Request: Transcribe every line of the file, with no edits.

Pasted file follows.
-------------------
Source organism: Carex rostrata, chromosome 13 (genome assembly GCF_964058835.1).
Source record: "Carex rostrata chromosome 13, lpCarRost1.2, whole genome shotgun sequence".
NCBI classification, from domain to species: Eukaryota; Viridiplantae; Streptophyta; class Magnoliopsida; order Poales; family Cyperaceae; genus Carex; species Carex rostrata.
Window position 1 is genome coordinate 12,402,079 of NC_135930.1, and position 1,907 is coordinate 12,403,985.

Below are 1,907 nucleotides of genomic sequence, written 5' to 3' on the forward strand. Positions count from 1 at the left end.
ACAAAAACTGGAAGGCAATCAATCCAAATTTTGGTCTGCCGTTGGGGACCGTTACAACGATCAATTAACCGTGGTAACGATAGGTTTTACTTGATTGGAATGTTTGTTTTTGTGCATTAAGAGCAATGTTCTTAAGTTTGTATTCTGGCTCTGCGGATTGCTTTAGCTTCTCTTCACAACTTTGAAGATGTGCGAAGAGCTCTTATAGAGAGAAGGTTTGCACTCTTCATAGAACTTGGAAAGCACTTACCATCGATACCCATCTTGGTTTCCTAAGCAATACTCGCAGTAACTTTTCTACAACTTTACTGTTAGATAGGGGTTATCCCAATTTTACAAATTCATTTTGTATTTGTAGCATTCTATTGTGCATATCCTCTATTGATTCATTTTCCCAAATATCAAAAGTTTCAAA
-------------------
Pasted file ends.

Source organism: Carex rostrata, chromosome 13 (genome assembly GCF_964058835.1).
Source record: "Carex rostrata chromosome 13, lpCarRost1.2, whole genome shotgun sequence".
NCBI classification, from domain to species: Eukaryota; Viridiplantae; Streptophyta; class Magnoliopsida; order Poales; family Cyperaceae; genus Carex; species Carex rostrata.
Window position 1 is genome coordinate 12,402,079 of NC_135930.1, and position 1,907 is coordinate 12,403,985.

Below are 1,907 nucleotides of genomic sequence, written 5' to 3' on the forward strand. Positions count from 1 at the left end.
ACAAAAACTGGAAGGCAATCAATCCAAATTTTGGTCTGCCGTTGGGGACCGTTACAACGATCAATTAACCGTGGTAACGATAGGTTTTACTTGATTGGAATGTTTGTTTTTGTGCATTAAGAGCAATGTTCTTAAGTTTGTATTCTGGCTCTGCGGATTGCTTTAGCTTCTCTTCACAACTTTGAAGATGTGCGAAGAGCTCTTATAGAGAGAAGGTTTGCACTCTTCATAGAACTTGGAAAGCACTTACCATCGATACCCATCTTGGTTTCCTAAGCAATACTCGCAGTAACTTTTCTACAACTTTACTGTTAGATAGGGGTTATCCCAATTTTACAAATTCATTTTGTATTTGTAGCATTCTATTGTGCATATCCTCTATTGATTCATTTTCCCAAATATCAAAAGTTTCAAA